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May 16, 2011 | By James S. Fell, Special to the Los Angeles Times
Whenever I hear about some amazing way to boost resting metabolism, my male-bovine-droppings detector goes berserk. Take the perennially popular one stating that 1 pound of muscle burns an extra 50 calories a day while at rest — so if you gain 10 pounds of muscle, your resting metabolic rate (RMR) soars by an extra 500 calories each day. Awesome! And also drivel. I'm more likely to believe bears use Porta-Potties and the pope is a Wiccan. Though its origins are uncertain, any number of fitness magazines have made the "50 calories per pound of muscle" statement.
April 26, 2014 | By Yvonne Villarreal
His is a name that has appeared in this publication's pages hundreds of times - as an author and as a subject. It's a name that calls up notions of the Latino struggle for civil rights and the radical Chicano movement in Los Angeles. It's also a name that initially made filmmaker Phillip Rodriguez groan when someone suggested the life behind the name as a subject for his next documentary. The legacy of former Los Angeles Times reporter and columnist Ruben Salazar has reached folklore heights since the journalist's suspicious death in 1970 at age 42. And therein lies Rodriguez's point of contention.
September 29, 2012
Re "What has Obama learned?," Opinion, Sept. 25 Jonah Goldberg asserts that President Obama was "easily among the least experienced major party nominees in U.S. history. " This assertion is dubious. Obama had more experience as an elected official before wining the presidency than many of his successful predecessors (nearly 11 years total - seven in the Illinois statehouse and almost four as a U.S. senator). Abraham Lincoln served eight years as an Illinois state representative and two years in the House before becoming president.
April 24, 2014 | By Martin Tsai
The documentary "Cesar's Last Fast" covers much the same ground as the dramatized "Cesar Chavez" released last month. Both center on the labor leader who in the 1960s helped to form the United Farm Workers union, organize the California grape workers' strike and foment a nationwide boycott of table grapes. Although "Cesar's Last Fast" extends the coverage by two decades, the same criticisms lodged against "Cesar Chavez" are applicable here: Richard Ray Perez's documentary concerns the myth more than the man. Perez has made a commendable effort rounding up archival footage, photographs and interviewees.
March 25, 2011 | By Baxter Holmes
It was the first inning, one runner aboard, the count at two balls and two strikes, and Tom Lovrich stared down the 19-year-old rookie batter. USC's junior ace didn't know much about him, except that he more than filled out his gray New York Yankees uniform. "He was a strong, country kid from Oklahoma," Lovrich said, recalling the legendary at-bat that took place 60 years ago Saturday. "Very strong. " Lovrich figured the rookie would chase something low and away for strike three, so the 6-foot-5 right-hander known as "Tall Tom" began his sidearm windup and fired.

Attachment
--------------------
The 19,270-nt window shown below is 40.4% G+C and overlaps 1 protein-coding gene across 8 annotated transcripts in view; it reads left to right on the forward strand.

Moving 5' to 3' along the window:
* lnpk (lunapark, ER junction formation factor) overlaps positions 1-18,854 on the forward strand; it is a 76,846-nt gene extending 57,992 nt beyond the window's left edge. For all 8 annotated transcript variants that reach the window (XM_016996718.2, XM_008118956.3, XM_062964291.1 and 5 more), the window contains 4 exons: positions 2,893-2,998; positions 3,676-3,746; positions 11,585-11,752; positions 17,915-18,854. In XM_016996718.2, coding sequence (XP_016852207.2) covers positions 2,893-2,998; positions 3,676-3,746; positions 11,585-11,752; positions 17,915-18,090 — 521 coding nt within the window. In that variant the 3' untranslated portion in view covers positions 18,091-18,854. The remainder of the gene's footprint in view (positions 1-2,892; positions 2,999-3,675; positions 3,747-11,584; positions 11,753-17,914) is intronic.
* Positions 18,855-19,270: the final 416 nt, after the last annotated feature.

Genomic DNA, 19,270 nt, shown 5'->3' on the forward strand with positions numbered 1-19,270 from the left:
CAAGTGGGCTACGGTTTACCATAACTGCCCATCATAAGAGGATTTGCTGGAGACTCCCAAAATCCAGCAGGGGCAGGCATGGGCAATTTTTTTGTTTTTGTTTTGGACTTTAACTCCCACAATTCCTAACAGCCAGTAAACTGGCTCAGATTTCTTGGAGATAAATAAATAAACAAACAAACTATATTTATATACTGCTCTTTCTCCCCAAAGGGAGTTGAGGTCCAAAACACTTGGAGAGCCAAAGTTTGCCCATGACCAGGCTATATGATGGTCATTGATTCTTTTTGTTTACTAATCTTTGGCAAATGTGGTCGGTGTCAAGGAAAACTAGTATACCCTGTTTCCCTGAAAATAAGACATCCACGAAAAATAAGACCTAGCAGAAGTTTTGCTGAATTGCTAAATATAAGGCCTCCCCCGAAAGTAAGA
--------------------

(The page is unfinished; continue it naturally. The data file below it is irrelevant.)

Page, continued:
December 14, 2006
Re "Holocaust deniers gather in Iran," Dec. 12 I'm not sure that Iranian President Mahmoud Ahmadinejad will be able to convincingly prove his contention that the Holocaust is a myth, but his conference has conclusively proved that any belief that anti-Semitism isn't more of a threat than ever before in the last 70 years is a myth. Hitler didn't host conferences with international attendance. RICHARD T. RASKIN Encino
May 27, 2007 | David Colker
The warning: When checking out of a hotel, never return the room key card! The myth: Computerized hotel key cards are routinely imprinted with guests' personal information, including names, addresses and credit card numbers. The truth: Hotel companies and law enforcement agencies have said repeatedly that such information isn't put on the cards. How it started: In 2003, a Pasadena police detective spread the warning without checking its veracity.
August 30, 2003
Congratulations, Tim Rutten, on being able to regurgitate the handful of known (and notably some dead) Republicans in Hollywood ("Left-Leaning Hollywood: A Myth Dies," Aug. 23). Their names drift so easily to mind because they are/were oddities in the otherwise overwhelmingly liberal landscape of Tinseltown. Didn't you notice that your list spans about 60 years with a result of only about 10 Republicans? I suspect that if you were to start reeling off a similarly known list of vocal liberals who inhabit this industry today, it would far exceed The Times' allowable space for publication.
February 7, 1988
Another media-inspired myth about homosexuality. Cheryl Crane--a "model" lesbian--wants us to believe that 2 1/2 years of sexual abuse and murdering one of her mother's suitors due to his abusive treatment of her mother didn't have anything to do with her sexual preference. Give me a break. Crane cops to the ludicrous pro-gay tenet that homosexuality is innate and has nothing to do with one's early environment. Such a rationale is clearly self-protective. Crane needn't deal with her tragically acquired ambivalence toward men; mama Lana in turn is relieved of facing the horrific effects of her own sexual brokenness upon Crane.
October 9, 2004
Reed JOHNSON gets it right regarding Che Guevara and his false myth ["Heroes: Lionized, Supersized," Oct. 4]. While his beliefs were somewhat different from those of Osama bin Laden, both men caused a lot of harm and carried a lot of hate (Bin Laden still does). Like Bin Laden, Guevara was a savage ideologue for whom life was worth nothing if you were on the side of the "imperialists." Their methods are similar in that they both killed countless without legal process, all in the name of "revolutionary justice."
April 10, 2014 | By Stefan Halper and Lezlee Brown Halper